It’s safe to eat fish caught from the Ogeechee River, the Georgia Environmental Protection Division said Friday.
The announcement came a week after a ban on swimming in the river was lifted, and two weeks after a massive fish kill that left thousands of dead fish on the banks of the south Georgia blackwater river.
Tests on fish tissue conducted by the U. S. Environmental Protection Agency found no reason to avoid consuming fish caught from the river, said Kevin Chambers, spokesman for the Georgia Department of Natural Resources EPD.
Earlier tests proved the fish died from a severe outbreak of columnaris, a bacteria caused by “environmental stress.” The cause of that stress has yet to be determined.
“Based on laboratory analysis, fish caught in the Ogeechee River are safe to eat,” said Jim Ussery, assistant EPD director. “Even though we are lifting the advisories for swimming and fish consumption, this does not mean our investigation has ended. We will continue to look for the cause of the fish kill.”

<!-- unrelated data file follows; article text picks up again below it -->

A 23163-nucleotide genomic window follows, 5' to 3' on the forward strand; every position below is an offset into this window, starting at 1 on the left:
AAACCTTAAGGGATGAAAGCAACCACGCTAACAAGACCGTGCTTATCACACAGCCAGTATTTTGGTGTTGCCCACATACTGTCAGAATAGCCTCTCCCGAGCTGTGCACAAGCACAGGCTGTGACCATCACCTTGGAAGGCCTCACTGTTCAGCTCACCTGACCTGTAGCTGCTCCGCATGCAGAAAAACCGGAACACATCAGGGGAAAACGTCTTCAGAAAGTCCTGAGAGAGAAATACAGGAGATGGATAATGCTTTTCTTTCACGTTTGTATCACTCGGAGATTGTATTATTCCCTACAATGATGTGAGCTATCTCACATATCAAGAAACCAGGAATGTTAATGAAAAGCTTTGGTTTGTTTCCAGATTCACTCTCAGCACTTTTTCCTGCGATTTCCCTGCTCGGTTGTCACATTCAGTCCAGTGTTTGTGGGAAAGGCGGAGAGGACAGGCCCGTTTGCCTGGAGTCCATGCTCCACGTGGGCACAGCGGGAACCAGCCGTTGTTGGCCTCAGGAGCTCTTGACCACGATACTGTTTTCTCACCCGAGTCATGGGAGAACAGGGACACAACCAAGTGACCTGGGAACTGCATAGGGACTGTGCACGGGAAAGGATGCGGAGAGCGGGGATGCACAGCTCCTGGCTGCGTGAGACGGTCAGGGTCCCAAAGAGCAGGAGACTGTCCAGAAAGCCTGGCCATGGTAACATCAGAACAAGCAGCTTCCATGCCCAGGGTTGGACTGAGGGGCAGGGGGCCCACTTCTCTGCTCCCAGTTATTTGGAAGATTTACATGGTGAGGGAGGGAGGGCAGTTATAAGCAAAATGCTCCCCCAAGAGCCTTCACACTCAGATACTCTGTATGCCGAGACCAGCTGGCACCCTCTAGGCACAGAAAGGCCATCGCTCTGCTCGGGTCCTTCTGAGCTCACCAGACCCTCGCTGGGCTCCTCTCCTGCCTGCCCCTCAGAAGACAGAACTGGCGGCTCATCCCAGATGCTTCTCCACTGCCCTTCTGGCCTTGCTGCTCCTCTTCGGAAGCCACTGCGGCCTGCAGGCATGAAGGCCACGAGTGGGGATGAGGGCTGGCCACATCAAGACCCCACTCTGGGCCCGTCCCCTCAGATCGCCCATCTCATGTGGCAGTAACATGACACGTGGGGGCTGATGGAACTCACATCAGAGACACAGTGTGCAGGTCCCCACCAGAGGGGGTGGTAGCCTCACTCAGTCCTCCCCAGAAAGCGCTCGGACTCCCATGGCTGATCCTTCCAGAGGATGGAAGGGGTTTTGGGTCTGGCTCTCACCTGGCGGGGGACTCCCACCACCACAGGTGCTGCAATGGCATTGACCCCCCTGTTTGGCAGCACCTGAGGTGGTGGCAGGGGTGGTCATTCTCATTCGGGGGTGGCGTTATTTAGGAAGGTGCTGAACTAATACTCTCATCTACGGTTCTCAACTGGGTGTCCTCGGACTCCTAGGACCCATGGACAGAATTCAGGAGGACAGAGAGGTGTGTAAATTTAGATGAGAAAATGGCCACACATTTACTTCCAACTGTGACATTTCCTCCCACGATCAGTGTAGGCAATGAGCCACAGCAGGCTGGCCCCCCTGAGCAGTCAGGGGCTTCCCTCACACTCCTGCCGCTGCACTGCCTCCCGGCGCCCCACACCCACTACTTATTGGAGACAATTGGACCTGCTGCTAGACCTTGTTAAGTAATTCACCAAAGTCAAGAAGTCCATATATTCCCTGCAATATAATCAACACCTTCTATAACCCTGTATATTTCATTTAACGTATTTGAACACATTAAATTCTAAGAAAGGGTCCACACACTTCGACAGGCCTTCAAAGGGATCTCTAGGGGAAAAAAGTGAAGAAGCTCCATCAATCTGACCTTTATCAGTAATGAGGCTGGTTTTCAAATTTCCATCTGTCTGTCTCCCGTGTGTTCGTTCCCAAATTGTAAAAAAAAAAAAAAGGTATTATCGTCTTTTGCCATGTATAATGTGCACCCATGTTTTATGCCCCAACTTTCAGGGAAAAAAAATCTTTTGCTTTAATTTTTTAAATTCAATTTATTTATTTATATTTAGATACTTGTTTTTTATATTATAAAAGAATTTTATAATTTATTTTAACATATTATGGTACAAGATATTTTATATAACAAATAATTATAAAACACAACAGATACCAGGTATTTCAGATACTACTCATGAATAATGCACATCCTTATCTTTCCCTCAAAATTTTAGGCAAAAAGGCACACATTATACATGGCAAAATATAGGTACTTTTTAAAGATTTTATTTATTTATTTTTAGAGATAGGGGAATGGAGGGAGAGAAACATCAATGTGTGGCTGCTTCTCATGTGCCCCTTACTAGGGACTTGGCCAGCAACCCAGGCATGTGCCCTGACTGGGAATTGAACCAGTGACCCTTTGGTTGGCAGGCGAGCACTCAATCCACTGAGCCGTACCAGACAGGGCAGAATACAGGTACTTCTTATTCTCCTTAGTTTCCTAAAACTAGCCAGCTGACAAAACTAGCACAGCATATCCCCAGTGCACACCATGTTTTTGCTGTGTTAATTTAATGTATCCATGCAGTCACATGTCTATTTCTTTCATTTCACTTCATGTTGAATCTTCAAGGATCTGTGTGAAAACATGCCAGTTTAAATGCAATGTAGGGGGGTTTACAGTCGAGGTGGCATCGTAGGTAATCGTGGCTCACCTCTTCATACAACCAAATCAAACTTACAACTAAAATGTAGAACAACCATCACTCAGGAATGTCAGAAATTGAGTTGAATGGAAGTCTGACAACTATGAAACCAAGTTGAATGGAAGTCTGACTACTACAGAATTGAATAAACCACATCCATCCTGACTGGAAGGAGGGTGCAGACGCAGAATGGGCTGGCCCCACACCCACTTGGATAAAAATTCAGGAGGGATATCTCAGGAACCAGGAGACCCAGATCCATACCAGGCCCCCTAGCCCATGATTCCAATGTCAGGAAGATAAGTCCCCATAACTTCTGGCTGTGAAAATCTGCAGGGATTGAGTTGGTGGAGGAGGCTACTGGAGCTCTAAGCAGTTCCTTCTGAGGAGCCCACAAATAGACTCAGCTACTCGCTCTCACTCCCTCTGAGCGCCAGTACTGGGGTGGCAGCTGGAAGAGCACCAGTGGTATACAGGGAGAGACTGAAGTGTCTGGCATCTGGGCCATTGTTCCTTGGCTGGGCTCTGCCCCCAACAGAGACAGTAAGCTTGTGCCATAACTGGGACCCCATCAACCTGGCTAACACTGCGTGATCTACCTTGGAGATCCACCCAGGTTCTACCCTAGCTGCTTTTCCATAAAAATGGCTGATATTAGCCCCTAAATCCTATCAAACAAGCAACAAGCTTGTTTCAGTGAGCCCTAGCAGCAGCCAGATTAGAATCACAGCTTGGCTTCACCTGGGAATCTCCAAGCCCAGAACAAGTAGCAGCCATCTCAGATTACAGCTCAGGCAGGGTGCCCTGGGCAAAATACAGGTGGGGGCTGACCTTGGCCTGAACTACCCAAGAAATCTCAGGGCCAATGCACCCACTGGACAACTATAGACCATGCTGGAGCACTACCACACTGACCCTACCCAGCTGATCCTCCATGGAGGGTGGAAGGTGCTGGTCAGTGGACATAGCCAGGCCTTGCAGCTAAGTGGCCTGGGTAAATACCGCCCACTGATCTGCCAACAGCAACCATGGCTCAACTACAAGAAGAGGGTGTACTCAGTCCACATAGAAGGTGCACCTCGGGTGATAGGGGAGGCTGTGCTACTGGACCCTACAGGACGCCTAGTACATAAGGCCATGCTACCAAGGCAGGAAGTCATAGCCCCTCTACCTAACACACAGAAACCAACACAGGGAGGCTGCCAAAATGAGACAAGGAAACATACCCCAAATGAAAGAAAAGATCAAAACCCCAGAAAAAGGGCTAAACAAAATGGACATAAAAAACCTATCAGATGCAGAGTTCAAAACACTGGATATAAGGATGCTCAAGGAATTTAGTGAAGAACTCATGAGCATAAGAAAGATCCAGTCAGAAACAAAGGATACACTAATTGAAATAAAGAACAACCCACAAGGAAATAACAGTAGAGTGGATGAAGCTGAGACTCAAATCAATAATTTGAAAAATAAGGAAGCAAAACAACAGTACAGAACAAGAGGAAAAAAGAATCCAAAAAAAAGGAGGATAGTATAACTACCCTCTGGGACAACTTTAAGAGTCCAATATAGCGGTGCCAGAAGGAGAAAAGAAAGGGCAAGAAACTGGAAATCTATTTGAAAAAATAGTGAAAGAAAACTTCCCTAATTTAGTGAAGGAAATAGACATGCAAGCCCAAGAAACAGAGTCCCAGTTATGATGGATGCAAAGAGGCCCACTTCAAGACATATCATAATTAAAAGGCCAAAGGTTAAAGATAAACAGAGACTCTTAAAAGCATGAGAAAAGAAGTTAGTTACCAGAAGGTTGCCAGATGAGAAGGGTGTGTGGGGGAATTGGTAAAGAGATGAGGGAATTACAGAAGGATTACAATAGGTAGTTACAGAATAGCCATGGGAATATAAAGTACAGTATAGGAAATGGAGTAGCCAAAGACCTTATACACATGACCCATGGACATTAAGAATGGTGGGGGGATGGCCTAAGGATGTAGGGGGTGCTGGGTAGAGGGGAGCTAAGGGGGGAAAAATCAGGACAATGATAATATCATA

Whole body fish tissue was analyzed from small-mouth bass, large-mouth bass, bullhead catfish, bowfin and pickerel, Chambers said.
While columnaris is not known to affect humans, several citizens called area health agencies with reports of rashes, nausea, blisters and diarrhea. Health authorities have not linked any illness to the river issues, and EPD officials recommend anyone with any health questions should contact their personal physicians.
Citizens concerned about the Ogeechee River and the recent fish kill are invited to a public meeting Sunday at 5 p.m. at the old Dashers landing on Highway 80 near the Bryan/Effingham county line.
Organizer Wayne Carney said Sen. Jack Hill, state Rep. Jan Tankersley, and other legislators are expected to attend the meeting, as well as Ogeechee Riverkeeper Dianna Wedincamp and officials from the Environmental Protection Division.
For more information, contact the Ogeechee Riverkeeper at 1-866-942-6222 or Carney at 912-858-2708.